The Times may have blown it by spending so much time pussy-footing around with the infidelity innuendo–the real story is the lobbyist entanglements McCain has apparently decided to lie about. Because of the shoddy sex scandal lens through which the Times has focused, McCain may not have to account for himself.
Still and all, I’m raising a glass of this week’s favored beverage hoping for some permanent damange to McCain’s previously cushy relationship with the press. I’m also loving the image of McCain’s staff sending the press to sit in the corner.
Before McCain boarded his plane, reporters were asked to sit farther back than usual on the plane.
But wait, there’s more!
Near the end of the flight, Schmidt came back to the press cabin, where, with cameras off, he railed against the New York Times for publishing its story. “The Times in a post-Jayson Blair, post-Judith Miller world… went through a painful period of self-evaluation,” Schmidt said. “That went out the window yesterday with this piece on John McCain…This is much more a story about journalism than a story about John McCain.” When reminded that the Washington Post also published a story today, Schmidt shrugged. “The Washington Post piled on (but) the Washington Post didn’t instigate the story,” Schmidt said.
Instigators? Has the McCain campaign decided on a strategy of isolating the Times from its peers? Trying, perhaps, to act as the stern authority figure to transform the Times into the [Warning: Possibly NSFW Video] Private Pyle of the press corps? Before they push this too far, McCain’s people may want to think about how well that worked out.
If McCain makes them feel less special, the press might stop fluffing his aura of Maverickness and start pursuing stories about his actual record. If we get really lucky, CNN will set up an Internet poll asking if viewers think that McCain isn’t vengeful enough.
Power shifts in Pakistan, Cuba and Kosovo. Plus, continued coverage of the Presidential primaries.
Links Mentioned: The Pakistani elections … Kosovo declares independence … Doctrines … Richardson and Clinton kick back
Huckabee was funny but . . . self-referential humor is not really Presidential . . . or even Vice Presidential. And I say this as someone who is into that kind of thing. (Yeah, Adaptation was great. No, wait — brilliant.)
And, hey, Tina Fey — it’s over for Hillary. Get the fuck over it. She sucks.
Iraqis fall in love with the Lionel-Industrial Complex:
The service between Baghdad and Basra resumed with little fanfare in December after a hiatus of 18 months. Few dared use it at first, but word has spread of a safe and cheap journey, and railway officials are scrambling for funds for more carriages.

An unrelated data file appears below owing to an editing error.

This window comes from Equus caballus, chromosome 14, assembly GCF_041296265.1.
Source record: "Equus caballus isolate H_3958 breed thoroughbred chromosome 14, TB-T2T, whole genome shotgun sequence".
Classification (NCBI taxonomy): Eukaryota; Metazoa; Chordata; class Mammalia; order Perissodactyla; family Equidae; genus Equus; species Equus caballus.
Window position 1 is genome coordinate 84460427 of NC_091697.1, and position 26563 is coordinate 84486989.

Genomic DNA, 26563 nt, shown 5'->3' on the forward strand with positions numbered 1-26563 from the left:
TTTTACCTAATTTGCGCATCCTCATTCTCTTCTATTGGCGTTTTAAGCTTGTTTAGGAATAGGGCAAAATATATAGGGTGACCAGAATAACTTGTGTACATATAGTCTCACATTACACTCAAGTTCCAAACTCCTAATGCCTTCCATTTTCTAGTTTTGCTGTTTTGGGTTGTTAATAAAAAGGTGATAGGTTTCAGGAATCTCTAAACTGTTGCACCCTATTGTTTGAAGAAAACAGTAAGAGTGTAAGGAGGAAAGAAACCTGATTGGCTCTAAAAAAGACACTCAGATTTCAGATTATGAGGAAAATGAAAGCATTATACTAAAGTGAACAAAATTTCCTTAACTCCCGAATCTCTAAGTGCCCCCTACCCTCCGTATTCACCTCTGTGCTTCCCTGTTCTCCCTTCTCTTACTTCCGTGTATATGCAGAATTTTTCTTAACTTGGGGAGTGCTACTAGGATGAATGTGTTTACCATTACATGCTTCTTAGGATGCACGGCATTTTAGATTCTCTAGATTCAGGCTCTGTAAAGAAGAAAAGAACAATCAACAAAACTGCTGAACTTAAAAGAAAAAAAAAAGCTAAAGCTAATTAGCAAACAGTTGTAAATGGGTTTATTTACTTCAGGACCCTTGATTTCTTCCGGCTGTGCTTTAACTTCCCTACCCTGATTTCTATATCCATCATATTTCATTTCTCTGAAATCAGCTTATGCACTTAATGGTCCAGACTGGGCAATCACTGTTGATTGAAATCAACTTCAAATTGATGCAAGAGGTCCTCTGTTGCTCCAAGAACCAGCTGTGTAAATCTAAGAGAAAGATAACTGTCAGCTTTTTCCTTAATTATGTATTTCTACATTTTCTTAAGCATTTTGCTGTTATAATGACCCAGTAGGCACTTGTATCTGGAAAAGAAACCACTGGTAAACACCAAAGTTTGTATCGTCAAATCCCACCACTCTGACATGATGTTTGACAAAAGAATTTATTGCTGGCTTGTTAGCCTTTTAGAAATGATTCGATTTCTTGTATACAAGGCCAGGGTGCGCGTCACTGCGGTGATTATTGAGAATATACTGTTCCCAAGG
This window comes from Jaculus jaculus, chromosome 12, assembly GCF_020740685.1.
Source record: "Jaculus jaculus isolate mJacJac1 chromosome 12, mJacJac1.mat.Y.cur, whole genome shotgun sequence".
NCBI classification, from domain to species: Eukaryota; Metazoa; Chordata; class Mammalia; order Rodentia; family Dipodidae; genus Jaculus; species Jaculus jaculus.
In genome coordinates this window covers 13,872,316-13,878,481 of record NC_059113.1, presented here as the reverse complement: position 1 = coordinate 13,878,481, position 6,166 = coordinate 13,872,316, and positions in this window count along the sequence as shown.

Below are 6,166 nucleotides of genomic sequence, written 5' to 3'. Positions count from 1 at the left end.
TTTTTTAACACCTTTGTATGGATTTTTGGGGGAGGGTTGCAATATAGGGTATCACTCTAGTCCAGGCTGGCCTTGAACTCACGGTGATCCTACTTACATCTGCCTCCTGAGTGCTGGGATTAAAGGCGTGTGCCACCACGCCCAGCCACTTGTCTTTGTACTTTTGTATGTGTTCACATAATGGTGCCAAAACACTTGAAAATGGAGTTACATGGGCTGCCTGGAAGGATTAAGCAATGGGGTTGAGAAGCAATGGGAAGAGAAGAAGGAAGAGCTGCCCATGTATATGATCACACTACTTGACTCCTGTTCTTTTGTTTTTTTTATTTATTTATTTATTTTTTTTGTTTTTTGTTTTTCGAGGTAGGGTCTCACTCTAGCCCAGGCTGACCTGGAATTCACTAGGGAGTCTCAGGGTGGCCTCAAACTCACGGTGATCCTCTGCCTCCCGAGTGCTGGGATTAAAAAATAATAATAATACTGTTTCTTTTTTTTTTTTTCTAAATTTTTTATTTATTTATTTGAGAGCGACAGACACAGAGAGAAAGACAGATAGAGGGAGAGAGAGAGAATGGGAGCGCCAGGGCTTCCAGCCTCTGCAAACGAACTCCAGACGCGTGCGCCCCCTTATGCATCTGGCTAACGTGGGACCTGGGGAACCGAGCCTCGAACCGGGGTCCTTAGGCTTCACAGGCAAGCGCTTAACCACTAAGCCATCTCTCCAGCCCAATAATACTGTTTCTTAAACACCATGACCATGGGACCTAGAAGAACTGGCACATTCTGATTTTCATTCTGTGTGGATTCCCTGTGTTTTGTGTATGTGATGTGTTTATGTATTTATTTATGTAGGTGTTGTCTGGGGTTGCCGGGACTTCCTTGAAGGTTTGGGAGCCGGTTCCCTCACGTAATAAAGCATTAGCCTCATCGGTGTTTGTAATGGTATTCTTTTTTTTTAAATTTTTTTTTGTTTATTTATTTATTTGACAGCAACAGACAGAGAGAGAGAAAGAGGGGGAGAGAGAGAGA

“There’s been a great acceptance of the service … People do not feel anxious. They’re coming with their families,” said Abdul-Ameen Mahmoud, the railway company’s head of passenger transport.
The Iraqi General Railways Company halted the service in 2006 after killings, bombings and kidnappings intensified in the infamous “Triangle of Death”, an area south of the capital through which the line passes.
Built by imperial German and British engineers in the first two decades of the 20th century in a race between Berlin and London to control the region, Iraq’s railways were once a vital link between Europe and the Middle East.
There was a great video — I think on YouTube — that I saw once of a time-lapse journey along the rail line, but I can’t find it now.
I love this headline, which just appeared in my RSS reader:
The collision of the lame pun and journalistic-headline-writing-comma-sytle makes for a funny juxtaposition.
Sadly, the actual article opts for a longer, less hilarious headline.
Blu-ray officially won the hi-def format war with HD-DVD this week. This odd for two reasons. One, HD-DVD was the backward-compatible format, and two, Blu-ray was backed by Sony. If you ever have to bet in a format war, there’s one rule of thumb (besides, of course, never getting into a format war in Asia): always bet against Sony.
Similarly, one would have been smart to bet that Hillary, who had a lock on endorsements and fundraising through most of 2007, was going to be the Democratic nominee.
But something resembling a tipping point seems to have occured in the last few weeks. First it was the trickle of a few superdelegates moving into the Obama camp, then the SEIU, and then the Teamsters. Then all of a sudden he’s tied in Texas polls.
There’s been a shocking lack of momentum in this campaign season. Huckabee got no bounce out of Iowa, Romney got none from Michigan, Hillary got only the smallest, survivalist bounce out of NH.
But maybe here at the end we’re reaching a tipping point — similar to the one we reached recently in GOP race — where it all starts to topple in one direction.
Yes, it’s bad.
Seattle’s even worse.
All of this was predicted months ago by the Professor on our podcast.
That is all.